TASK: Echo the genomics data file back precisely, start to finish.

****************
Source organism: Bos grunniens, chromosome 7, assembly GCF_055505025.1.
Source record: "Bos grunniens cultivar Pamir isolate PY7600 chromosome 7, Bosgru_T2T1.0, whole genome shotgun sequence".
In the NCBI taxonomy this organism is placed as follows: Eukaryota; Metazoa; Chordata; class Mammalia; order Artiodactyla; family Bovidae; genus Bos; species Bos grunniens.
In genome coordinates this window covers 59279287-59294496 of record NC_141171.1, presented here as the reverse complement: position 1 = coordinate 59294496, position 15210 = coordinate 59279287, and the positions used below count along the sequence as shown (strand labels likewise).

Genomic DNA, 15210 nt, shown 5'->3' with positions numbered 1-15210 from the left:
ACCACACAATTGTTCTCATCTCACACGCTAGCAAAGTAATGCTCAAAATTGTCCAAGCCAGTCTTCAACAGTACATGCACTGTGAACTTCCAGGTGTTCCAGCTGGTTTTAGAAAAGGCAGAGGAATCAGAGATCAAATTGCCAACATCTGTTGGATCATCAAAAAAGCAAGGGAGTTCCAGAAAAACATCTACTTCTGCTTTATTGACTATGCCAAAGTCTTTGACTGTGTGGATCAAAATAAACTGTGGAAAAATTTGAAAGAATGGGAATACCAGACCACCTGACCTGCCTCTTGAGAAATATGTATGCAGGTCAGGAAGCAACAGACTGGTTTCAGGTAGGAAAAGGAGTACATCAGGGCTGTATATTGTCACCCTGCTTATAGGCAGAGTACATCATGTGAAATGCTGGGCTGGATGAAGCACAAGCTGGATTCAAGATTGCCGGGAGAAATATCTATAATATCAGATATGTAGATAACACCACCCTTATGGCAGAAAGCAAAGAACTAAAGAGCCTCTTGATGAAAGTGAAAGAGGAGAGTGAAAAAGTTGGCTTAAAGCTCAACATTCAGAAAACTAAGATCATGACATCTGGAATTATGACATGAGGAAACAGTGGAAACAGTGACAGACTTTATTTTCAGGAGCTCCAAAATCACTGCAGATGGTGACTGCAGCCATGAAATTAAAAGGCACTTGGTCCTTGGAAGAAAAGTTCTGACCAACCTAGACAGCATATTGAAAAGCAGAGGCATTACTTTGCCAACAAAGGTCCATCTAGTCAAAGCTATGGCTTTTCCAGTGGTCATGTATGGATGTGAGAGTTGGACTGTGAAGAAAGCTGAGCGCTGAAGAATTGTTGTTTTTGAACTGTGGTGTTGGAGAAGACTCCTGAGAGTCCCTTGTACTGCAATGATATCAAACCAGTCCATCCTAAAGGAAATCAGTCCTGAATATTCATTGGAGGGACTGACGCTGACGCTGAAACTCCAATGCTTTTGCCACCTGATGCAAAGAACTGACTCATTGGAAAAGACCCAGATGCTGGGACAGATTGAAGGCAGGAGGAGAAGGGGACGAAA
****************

Source organism: Bos grunniens, chromosome 7, assembly GCF_055505025.1.
Source record: "Bos grunniens cultivar Pamir isolate PY7600 chromosome 7, Bosgru_T2T1.0, whole genome shotgun sequence".
In the NCBI taxonomy this organism is placed as follows: Eukaryota; Metazoa; Chordata; class Mammalia; order Artiodactyla; family Bovidae; genus Bos; species Bos grunniens.
In genome coordinates this window covers 59279287-59294496 of record NC_141171.1, presented here as the reverse complement: position 1 = coordinate 59294496, position 15210 = coordinate 59279287, and the positions used below count along the sequence as shown (strand labels likewise).

Genomic DNA, 15210 nt, shown 5'->3' with positions numbered 1-15210 from the left:
ACCACACAATTGTTCTCATCTCACACGCTAGCAAAGTAATGCTCAAAATTGTCCAAGCCAGTCTTCAACAGTACATGCACTGTGAACTTCCAGGTGTTCCAGCTGGTTTTAGAAAAGGCAGAGGAATCAGAGATCAAATTGCCAACATCTGTTGGATCATCAAAAAAGCAAGGGAGTTCCAGAAAAACATCTACTTCTGCTTTATTGACTATGCCAAAGTCTTTGACTGTGTGGATCAAAATAAACTGTGGAAAAATTTGAAAGAATGGGAATACCAGACCACCTGACCTGCCTCTTGAGAAATATGTATGCAGGTCAGGAAGCAACAGACTGGTTTCAGGTAGGAAAAGGAGTACATCAGGGCTGTATATTGTCACCCTGCTTATAGGCAGAGTACATCATGTGAAATGCTGGGCTGGATGAAGCACAAGCTGGATTCAAGATTGCCGGGAGAAATATCTATAATATCAGATATGTAGATAACACCACCCTTATGGCAGAAAGCAAAGAACTAAAGAGCCTCTTGATGAAAGTGAAAGAGGAGAGTGAAAAAGTTGGCTTAAAGCTCAACATTCAGAAAACTAAGATCATGACATCTGGAATTATGACATGAGGAAACAGTGGAAACAGTGACAGACTTTATTTTCAGGAGCTCCAAAATCACTGCAGATGGTGACTGCAGCCATGAAATTAAAAGGCACTTGGTCCTTGGAAGAAAAGTTCTGACCAACCTAGACAGCATATTGAAAAGCAGAGGCATTACTTTGCCAACAAAGGTCCATCTAGTCAAAGCTATGGCTTTTCCAGTGGTCATGTATGGATGTGAGAGTTGGACTGTGAAGAAAGCTGAGCGCTGAAGAATTGTTGTTTTTGAACTGTGGTGTTGGAGAAGACTCCTGAGAGTCCCTTGTACTGCAATGATATCAAACCAGTCCATCCTAAAGGAAATCAGTCCTGAATATTCATTGGAGGGACTGACGCTGACGCTGAAACTCCAATGCTTTTGCCACCTGATGCAAAGAACTGACTCATTGGAAAAGACCCAGATGCTGGGACAGATTGAAGGCAGGAGGAGAAGGGGACGAAA